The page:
Peru is the culinary capital of The Americas and has a rich and diverse history of street food that draws influences from various sources. It has the rich natural resources of its land and the sea that borders much of the country. The best Peruvian street food includes include both original recipes as well as variations on Latin American classics. Dishes like ceviche, anticuchos, and picarones are distinctly Peruvian, while the tamales and empanadas you find in Peru will show you the country’s unique take on classic dishes. Peruvian cuisine is an up-and-coming sensation. With dishes such as ceviche and the thrilling taste of Leche de Tigre, the fresh seafood delicacies of Lima will stay on your mind long after you’ve left the country. With so many options, it can be hard to choose the best Peruvian street food to try on a visit to the country. Here is our pick of the best Peruvian street food to try on your vacation!
Anticuchos are made from beef hearts marinated in a seasoning based on chili pepper, garlic, yellow pepper, and vinegar. The beef hearts are then grilled on skewers in front of you. This is probably the most famous Peruvian street food and can be found on every street corner in the country! Some Anticuchos are made of beef or chicken, and they taste delicious whatever the meat is.
You will find Tamales inside a basket or in a cart with wheels, most of them will be warm, and others will be at room temperature. Tamales are a staple that can be found across South America with different flavors and ingredients. The Peruvian tamales are made with Peruvian white or yellow corn. You usually find them in the mornings, as this is when Peruvians generally eat tamales.
This pork sandwich may not look too appetizing at first glance and is made from sliced pork or ham (Jamon Del Pais) and some chopped veggies (tomatoes, onions, chilies, etc.). However, the flavor is top-notch, as the tender ham contrasts with crispy bread buns. If you are staying in Miraflores, you can check out the butifarra stands in The Parque Kennedy for the best street food in Lima, Peru.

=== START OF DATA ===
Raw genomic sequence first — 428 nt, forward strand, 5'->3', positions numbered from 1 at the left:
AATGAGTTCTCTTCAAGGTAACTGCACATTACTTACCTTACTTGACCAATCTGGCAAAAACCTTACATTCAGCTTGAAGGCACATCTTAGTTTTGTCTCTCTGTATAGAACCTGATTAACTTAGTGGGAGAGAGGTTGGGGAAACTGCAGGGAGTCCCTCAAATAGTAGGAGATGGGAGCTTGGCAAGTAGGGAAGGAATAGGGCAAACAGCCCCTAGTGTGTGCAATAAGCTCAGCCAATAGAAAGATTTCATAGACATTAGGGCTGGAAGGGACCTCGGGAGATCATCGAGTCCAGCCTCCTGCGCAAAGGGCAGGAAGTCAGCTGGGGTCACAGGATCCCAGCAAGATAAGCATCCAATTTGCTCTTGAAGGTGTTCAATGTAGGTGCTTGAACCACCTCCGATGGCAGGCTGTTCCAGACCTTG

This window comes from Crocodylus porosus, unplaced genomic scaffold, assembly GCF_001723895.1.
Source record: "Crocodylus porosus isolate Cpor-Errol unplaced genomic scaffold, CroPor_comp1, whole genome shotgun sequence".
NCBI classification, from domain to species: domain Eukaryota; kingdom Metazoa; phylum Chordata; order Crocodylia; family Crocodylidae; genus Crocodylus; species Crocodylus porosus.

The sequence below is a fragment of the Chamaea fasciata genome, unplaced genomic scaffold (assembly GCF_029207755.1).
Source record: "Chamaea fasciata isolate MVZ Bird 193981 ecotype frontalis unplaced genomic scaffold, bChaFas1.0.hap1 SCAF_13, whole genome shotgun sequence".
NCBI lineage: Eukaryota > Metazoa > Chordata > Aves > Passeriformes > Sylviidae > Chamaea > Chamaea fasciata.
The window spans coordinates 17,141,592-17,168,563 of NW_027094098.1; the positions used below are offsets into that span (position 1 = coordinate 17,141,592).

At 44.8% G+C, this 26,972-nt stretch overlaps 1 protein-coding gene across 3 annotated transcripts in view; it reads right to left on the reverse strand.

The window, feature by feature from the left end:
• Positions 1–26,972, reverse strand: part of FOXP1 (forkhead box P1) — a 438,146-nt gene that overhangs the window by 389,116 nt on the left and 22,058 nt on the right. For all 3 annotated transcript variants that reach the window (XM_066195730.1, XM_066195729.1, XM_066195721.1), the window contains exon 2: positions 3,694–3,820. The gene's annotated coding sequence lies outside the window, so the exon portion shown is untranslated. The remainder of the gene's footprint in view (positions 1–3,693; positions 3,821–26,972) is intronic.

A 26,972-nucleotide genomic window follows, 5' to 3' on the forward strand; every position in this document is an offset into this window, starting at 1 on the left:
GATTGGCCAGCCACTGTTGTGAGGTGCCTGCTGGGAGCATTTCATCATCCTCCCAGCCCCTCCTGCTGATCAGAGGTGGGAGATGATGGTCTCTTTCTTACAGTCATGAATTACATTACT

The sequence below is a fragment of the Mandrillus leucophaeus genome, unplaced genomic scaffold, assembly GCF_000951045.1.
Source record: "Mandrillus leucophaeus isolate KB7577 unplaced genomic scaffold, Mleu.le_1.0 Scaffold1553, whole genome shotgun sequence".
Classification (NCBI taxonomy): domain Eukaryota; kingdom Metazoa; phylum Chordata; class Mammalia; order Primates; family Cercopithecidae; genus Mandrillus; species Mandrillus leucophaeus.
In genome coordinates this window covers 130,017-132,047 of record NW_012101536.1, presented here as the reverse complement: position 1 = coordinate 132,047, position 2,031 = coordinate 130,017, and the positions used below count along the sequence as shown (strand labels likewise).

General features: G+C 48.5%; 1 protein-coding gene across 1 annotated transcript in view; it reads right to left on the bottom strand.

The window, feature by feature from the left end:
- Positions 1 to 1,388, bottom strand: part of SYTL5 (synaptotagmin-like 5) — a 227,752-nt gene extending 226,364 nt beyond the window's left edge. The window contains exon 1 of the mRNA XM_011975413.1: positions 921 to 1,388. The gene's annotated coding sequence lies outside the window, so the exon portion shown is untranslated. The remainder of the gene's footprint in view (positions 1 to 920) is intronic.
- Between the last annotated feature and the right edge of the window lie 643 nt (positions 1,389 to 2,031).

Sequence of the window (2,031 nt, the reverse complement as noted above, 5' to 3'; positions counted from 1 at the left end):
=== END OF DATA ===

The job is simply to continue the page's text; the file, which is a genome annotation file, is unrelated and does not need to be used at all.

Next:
You can generally guess what the Salchipapa is all about from the name. Each serving contains sliced, cooked sausage on a layer of French fries. This dish is trendy in Lima, the birthplace of the delicacy; however, this dish can be found throughout Peru. The best accompaniments for this dish are ketchup, hot sauce, and mayonnaise. You can find another variation of Salchipapas called “Choripapas”, which calls for Chorizo instead of regular sausages, which are more prevalent in Chile, America, and Mexico.
Choclo is corn on a buttered and salted cob, served with a thick slice of cheese, and sold on many of the streets in Peru, especially in The Andean region. However, unlike the corn you’ll find in North America, it lacks the sweetness and is a larger version with bigger kernels. If you’re a vegetarian, this is the best option for you here, for most street foods involve types of meat. It is also quite filling, giving you the energy you need to explore the streets.
You might have seen or even tasted Empanadas, a prevalent dish in Latin American nations and worldwide. No one can resist the flavorsome crunchiness of the pastry and the melt-in-your-mouth fillings. Unlike other variations in Spain or nearby Latin American countries, traditional Peruvian-style Empanadas call for hard-boiled eggs, minced meat, olives, and raisins. They are also available in deep-fried and baked forms at numerous street vendors in Peru.
This dish is quite peculiar because, thanks to its shape, it has become a favorite snack. It is a mashed potato dough filled with various stews; the most common are chicken and meat stew; finally, they are fried in abundant oil so that it is crispy on the outside. Many street stalls in Peru offer them ready-to-go, and you can also find them nowadays in restaurants!
Arroz con Leche is the Peruvian version of rice pudding. Brought to Peru by the Spaniards during the colonial period, made with rice, sweetened condensed milk, and evaporated milk. The purple part is concentrated purple corn starch, a hot jam! It is also spiced with cinnamon and cloves and mixed with diced apples and apricots.
The picarón is a must-try street food while you are in Peru. It looks like a donut, yet it is made from pumpkin, and sweet potato mixed into the dough. This is another traditional lovely street food found in shopping malls, parks, corners of famous avenues, and outside churches. And although many restaurants have it on their menu, it is quite an experience to see how the dough is fried and bathed in chancaca (natural sugar) honey. In addition, if you eat it on the street, you can always ask for more chancaca syrup. Perfect for warming up on those cold Andean nights in Cusco!